American politics pose another obstacle. Washington accuses Mexico of serving as a backdoor for Chinese exports circumventing U.S. import tariffs. It is difficult to refute this. Mexico’s imports from China are nearly 50% higher than pre-pandemic levels. America could easily turn on Mexico. The upcoming November election in the U.S. could hold more significance for Mexico than its own, especially with the United States-Mexico-Canada Agreement up for review in 2026.

Mexico’s price levels also present a challenge. Despite its proximity to the U.S. and relatively low labor costs, the peso is now the most overvalued emerging market currency, while wages have been on the rise. This begs the question: How long can Mexico remain competitive in the race to replace China as a U.S. supplier? Taking all factors into account, the strong performance of Mexican assets is likely to moderate from here.

Green light for commodity-oriented EM equities

Elsewhere in Latin America, a less discussed trend is brewing: Growth is picking up across the continent. Brazil and Chile, despite left-leaning ruling parties (with no national elections scheduled for 2024), are experiencing robust growth. Fragmentation powering investment outside of China is supporting growth – as it is in Mexico. But, quietly, the global trade cycle, led by manufacturing, is turning up strongly. Industrial production numbers, right across the world, are surging. Even longer-running laggards like Germany and China have delivered upside surprises.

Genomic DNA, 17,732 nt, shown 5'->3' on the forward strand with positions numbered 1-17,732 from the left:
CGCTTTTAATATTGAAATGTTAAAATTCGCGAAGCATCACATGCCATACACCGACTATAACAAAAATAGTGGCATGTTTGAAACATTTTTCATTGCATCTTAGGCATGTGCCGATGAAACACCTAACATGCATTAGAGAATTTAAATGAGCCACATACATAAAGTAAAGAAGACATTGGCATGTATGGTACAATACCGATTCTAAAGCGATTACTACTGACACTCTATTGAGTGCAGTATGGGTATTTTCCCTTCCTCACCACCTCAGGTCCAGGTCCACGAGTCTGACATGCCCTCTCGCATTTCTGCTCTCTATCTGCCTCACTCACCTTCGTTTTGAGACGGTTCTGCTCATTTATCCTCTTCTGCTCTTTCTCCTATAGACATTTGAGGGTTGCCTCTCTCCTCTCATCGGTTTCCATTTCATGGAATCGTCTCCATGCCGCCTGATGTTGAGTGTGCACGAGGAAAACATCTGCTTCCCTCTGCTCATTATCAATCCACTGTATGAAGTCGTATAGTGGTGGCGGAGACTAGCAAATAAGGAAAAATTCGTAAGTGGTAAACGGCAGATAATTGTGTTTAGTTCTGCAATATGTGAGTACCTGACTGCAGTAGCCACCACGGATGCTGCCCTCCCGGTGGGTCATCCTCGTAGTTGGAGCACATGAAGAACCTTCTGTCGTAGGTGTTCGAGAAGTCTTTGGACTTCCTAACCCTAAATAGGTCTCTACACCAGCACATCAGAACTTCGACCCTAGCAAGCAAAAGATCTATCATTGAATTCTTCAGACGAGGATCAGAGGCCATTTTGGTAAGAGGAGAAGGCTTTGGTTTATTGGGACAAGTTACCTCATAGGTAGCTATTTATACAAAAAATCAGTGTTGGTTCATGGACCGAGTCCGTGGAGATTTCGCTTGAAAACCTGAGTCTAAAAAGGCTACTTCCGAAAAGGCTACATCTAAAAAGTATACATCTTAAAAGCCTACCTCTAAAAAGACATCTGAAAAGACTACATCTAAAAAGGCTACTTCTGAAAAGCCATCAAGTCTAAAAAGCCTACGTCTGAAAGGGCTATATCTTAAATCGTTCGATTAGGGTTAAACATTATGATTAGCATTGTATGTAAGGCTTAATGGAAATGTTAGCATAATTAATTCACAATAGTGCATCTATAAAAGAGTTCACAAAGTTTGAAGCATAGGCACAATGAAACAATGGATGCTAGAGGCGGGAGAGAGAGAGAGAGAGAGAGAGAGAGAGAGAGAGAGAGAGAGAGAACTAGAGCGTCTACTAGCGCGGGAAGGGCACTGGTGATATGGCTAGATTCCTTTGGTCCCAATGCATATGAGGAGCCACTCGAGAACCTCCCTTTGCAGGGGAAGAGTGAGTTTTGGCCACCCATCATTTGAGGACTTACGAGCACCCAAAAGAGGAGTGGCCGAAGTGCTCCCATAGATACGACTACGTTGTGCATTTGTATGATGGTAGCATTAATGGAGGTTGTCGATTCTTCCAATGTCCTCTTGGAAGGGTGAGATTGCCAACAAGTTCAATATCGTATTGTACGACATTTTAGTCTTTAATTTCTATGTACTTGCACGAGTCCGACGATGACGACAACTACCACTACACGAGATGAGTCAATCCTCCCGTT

Of course, manufacturing growth is the most commodity-intensive growth. Prices for copper and nickel, unsurprisingly, have both blasted higher this year. These industrial metal movements are not just mere numbers on a screen but a narrative of global economic vitality. The perkier the prices the healthier the global economy.

Expect higher prices to last. A long list of reasons support this: Stabilizing Chinese growth; Western nations raising tariffs, which signals they are all-in on domestic industrial revivals; the “electrification of everything” theme, whether it be the replacement of hydrocarbons as a primary fuel source, electric vehicles (which use four times as much copper as their combustion engine peers); or even the mass adoption of AI applications causing a surge in processing power to run them. And, this at a time when the world has underinvested in new supply for more than a decade.